Recently, I had a total hip replacement. Like, five days ago recently. Well, it was five days when I started penning this post. It needed to be done for some time; a familial problem. At least two, if not three, of my siblings already had the surgery. Also, retail pharmacy has its consequences; being on your feet for twelve hour days doesn’t help. Fortunately, circumstances provided the opportunity and I decided to comply.

Hip replacement has come a long way over the years. Yeah, baby! My procedure was done anteriorly rather than posteriorly. Translation – the doctor went in through the front/side of the hip instead of the back. Therefore, less large muscle groups were involved. I have a nice ass. So, salvaging that was a necessity. Still, I had a total hip replacement. Beating the shit out of the lower half of the body will definitely yield pain and … swelling.


My discharge instructions were lengthy. And, I read them all. No lie, okay. This was important. I needed to be prepared to ensure proper recovery. Since I am a medical professional and quite active, the majority of the instructions were routine. I haven’t had a major surgery in some time, but I’ve had my share of injuries. So, I knew what worked for me. Unfortunately, I have never been an icer. Translation – I rarely use ice. To me, it seemed pointless and messy; one of those details I decided to forgo. My lack of patience never warranted the concept.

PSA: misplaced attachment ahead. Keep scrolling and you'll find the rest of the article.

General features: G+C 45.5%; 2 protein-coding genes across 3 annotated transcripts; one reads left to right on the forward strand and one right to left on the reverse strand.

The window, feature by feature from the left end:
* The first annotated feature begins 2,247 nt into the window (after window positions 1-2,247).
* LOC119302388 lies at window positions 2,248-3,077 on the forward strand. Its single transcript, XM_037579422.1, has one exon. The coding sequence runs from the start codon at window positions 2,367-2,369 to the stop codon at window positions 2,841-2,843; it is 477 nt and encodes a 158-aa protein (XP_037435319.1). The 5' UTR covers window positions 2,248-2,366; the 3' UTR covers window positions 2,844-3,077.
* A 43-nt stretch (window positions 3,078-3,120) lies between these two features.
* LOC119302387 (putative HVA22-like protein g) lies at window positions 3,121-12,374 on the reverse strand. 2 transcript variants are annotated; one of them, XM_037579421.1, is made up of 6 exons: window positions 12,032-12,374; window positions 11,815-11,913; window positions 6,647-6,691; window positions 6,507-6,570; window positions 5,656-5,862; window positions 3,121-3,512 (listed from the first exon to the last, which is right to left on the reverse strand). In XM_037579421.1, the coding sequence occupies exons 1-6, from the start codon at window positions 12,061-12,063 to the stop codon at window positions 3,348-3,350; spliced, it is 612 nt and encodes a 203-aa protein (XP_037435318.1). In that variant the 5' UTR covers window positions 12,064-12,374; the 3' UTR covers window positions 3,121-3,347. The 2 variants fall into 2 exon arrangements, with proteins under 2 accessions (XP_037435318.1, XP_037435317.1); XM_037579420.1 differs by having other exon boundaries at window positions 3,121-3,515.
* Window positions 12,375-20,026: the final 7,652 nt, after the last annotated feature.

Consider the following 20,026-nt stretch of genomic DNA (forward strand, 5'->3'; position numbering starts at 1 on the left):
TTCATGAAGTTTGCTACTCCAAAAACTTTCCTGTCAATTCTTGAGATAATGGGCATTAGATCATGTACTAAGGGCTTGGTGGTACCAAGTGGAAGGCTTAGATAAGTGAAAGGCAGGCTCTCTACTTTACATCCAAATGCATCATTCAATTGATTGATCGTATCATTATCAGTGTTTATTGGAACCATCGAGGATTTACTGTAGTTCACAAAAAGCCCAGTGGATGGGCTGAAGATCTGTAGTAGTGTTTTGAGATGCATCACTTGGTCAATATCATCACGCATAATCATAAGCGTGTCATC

Ice and post-surgery swelling

  • cold compresses or ice packs can be helpful  when dealing with post-surgery swelling
  • swelling occurring after surgery is going to disappear within days or weeks
  • the application of cold or heat compresses is beneficial in speeding up the swelling healing process

Ah, hindsight! Ugh!

How ice packs work

The application of ice onto the post-surgery bruises –

  • lowers the temperature of injured tissues
  • constricts the blood vessels
  • inhibits supply to injured site

Hence, applying cold compress or ice pack onto the post-surgical swelling is beneficial in speeding up the healing process.

the best time to use ice with swelling

  • maximum benefits for non-numb swelling if applied for the first 24 to 48 hours. This is the period when the resulted swelling is still severe and large.
  • after the first 48 hours, the compresses can be alternated between warm and ice compresses.
  • compresses can be applied 4 to 5 times a day, but be alert not to get the skin burnt.

If the swelling turns into bruises, heat pack or warm compress should be applied, rather than the cold one. Heat pack is going to promote sufficient blood supply to the bruises, bringing more oxygen to reduce the bruising appearance.

The ice ship for me has long sailed. Needless to say, I swelled a-l-o-t. Fuck! So much so, it felt like my foot was ready to explode. The Hunan Body and it’s intricacies never cease to amaze me. It was crazy ass shit watching my foot swell to that capacity. That night, I think I went to the bathroom, like, seven times – ugh! The next morning my swelling was reduced. No sure if icing would’ve prevented that debacle, but I have learned my lesson.


I just better mot get stretch marks.

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